They make their own booklets containing all the information they gather during the week. At the end of the week, these can be taken home. The workbooks are important for two reasons: for the children, they are a memento of an unforgettable week, but they are also a means of multiplying knowledge since parents, brothers, sisters and relatives often look through them too.


In a game called 'Build an Island', the children use sand to build the most stable island they can, knowing that it needs to be protected from waves. This demonstrates to the children exactly what happens if no stabilising materials are used: the sand island simply disintegrates. Such a realistic game vividly illustrates the protective effect of the mangrove forests. Another activity which stimulates the children's interest is the identification of mangrove species or organisms living in eelgrass meadows or coral reefs.


The absolute high-point has to be snorkelling in groups over the coral reef. In small groups the children have the opportunity to marvel at this fascinating underwater world, often for the first time in their lives.



Making a booklet

Painting on large canvases gives children an opportunity to process what they have seen. The Education Centre regularly puts the resulting pictures on display, to inform Indonesian day-visitors to Bunaken National Marine Park about these activities and to arouse interest in what the children are being taught. Other exhibitions on particular themes are also planned.


During the project week, pupils and teachers sleep in the Centre's adjoining dormitory.



Special importance is attached to getting teachers fully involved in the project. They are given encouragement to integrate environmental education into their teaching. By way of support, every teacher accompanying a class is provided with a pack of teaching materials to inspire ongoing work. Also, special workshops are held both for teachers and for students at Manado University.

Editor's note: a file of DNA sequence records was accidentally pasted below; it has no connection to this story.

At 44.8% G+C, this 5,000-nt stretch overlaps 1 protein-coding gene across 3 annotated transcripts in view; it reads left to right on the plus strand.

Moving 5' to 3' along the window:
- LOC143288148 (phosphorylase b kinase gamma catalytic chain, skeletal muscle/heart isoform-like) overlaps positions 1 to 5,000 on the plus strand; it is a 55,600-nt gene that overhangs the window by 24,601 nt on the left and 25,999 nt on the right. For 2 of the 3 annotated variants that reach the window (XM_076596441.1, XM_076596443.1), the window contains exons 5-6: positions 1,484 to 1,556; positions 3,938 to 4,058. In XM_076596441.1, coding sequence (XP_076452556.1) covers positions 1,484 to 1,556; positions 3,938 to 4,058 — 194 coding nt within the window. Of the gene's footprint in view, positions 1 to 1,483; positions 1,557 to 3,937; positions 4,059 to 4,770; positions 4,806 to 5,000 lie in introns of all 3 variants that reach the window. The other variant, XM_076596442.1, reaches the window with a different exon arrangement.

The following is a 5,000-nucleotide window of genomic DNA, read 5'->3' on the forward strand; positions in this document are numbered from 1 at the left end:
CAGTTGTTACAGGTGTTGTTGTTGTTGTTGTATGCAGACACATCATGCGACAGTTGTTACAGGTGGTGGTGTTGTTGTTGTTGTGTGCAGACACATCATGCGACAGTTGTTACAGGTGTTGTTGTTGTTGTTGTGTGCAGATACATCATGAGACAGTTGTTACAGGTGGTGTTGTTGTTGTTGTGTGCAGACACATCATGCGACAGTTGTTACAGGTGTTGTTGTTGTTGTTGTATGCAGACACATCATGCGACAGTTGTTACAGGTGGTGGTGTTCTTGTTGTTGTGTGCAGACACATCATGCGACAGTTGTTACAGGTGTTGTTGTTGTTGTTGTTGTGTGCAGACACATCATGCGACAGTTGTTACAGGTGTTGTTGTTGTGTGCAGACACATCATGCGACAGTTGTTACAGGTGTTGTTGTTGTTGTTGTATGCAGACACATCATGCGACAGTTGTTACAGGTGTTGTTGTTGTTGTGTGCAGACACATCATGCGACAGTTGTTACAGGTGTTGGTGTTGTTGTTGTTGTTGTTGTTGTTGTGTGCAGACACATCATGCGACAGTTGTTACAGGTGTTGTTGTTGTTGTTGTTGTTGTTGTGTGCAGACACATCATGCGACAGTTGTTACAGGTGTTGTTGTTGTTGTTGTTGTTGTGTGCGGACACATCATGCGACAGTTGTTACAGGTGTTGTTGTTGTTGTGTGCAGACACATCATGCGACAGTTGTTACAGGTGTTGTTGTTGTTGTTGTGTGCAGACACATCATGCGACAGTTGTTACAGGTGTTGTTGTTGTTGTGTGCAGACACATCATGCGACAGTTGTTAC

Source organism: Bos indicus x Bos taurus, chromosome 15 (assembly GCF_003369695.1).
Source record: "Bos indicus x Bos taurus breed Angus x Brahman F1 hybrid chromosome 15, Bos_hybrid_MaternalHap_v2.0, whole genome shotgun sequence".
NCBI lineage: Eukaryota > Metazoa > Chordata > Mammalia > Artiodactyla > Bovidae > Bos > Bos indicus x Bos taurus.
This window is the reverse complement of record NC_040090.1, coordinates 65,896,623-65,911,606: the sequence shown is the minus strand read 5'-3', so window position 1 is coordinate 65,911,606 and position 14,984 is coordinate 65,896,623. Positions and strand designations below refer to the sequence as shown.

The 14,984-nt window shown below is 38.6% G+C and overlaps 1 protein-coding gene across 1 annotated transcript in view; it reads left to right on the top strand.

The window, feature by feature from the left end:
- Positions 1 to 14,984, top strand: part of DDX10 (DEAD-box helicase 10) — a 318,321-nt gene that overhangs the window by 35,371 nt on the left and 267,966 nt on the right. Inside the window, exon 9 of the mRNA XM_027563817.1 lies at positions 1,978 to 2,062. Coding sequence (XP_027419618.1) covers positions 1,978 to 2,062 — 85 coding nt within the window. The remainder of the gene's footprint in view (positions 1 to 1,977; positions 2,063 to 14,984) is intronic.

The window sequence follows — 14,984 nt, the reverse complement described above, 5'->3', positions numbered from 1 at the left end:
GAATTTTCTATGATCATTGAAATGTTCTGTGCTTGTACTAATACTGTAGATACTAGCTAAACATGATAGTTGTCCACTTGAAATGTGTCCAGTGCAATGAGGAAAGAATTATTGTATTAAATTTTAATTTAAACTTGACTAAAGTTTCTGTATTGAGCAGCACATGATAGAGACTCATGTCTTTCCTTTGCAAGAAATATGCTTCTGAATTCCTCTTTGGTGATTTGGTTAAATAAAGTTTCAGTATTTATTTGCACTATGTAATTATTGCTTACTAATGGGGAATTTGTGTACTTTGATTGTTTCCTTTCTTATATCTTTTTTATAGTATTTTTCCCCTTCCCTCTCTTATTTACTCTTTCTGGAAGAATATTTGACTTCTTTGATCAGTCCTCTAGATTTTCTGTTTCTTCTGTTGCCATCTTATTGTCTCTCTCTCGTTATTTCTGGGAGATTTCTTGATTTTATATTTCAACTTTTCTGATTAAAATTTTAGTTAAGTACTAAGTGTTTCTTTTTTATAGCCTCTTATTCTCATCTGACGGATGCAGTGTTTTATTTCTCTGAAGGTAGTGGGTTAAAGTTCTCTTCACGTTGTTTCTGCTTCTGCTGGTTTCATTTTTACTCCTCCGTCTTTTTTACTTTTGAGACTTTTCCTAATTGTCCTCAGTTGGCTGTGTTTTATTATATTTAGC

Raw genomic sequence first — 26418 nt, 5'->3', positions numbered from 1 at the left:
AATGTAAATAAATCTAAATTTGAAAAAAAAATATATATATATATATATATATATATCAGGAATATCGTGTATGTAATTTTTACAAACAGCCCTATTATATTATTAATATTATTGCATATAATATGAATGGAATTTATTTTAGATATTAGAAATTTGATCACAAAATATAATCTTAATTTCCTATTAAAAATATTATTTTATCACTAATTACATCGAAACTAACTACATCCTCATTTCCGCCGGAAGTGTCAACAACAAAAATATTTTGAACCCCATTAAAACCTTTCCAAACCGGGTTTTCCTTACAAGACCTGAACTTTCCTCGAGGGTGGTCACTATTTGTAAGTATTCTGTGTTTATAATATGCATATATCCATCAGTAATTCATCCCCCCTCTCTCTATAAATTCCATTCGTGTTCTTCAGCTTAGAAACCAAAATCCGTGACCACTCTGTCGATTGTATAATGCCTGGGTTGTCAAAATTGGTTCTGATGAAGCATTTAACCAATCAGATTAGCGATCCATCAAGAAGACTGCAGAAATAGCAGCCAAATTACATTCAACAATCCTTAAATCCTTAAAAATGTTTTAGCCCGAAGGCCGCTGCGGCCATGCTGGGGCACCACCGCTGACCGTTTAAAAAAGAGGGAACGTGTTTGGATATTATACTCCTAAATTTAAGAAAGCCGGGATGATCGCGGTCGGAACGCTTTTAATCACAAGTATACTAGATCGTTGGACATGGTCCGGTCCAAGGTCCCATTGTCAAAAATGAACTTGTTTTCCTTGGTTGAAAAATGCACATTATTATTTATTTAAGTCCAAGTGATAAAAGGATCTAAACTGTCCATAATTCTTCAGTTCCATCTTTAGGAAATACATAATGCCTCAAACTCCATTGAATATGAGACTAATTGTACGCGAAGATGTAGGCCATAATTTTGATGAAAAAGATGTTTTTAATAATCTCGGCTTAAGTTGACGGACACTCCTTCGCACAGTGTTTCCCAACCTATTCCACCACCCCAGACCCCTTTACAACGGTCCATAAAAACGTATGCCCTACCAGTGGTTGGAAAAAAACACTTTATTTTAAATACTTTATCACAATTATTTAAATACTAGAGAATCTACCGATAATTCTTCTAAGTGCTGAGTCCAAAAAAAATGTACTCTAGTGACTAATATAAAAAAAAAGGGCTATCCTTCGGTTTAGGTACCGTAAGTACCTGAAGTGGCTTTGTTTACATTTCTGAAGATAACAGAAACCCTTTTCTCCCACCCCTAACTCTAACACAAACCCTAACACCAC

The goal is to integrate environmental education into existing structures as far as possible, to enable it to carry on even after the programme has ended.


Cooperation with other organisations

The association 'ThinkBlue e.V.' works closely with the Bunaken National Marine Park forum (DPTNB; Dewan Pengelolaan Taman Nasional Bunaken). Beyond this, it maintains relationships with the University of Manado (UNSRAT), with teachers and the local population. In addition, the coral reef conservation programme with children is an element of the SPICE project (Science for the Protection of Indonesian Coastal Marine Ecosystems), a coordinating body of the University of Bremen's Center for Tropical Marine Ecology (ZMT) which ensures communication between different projects in Indonesia dedicated to the exploration and protection of marine ecosystems. Cooperation with these organisations is an important means of disseminating new ideas and successful projects, and ensuring that lessons are learned from mistakes as well as positive achievements.



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More information:


  • A Marine National Park and its contribution to sustainable development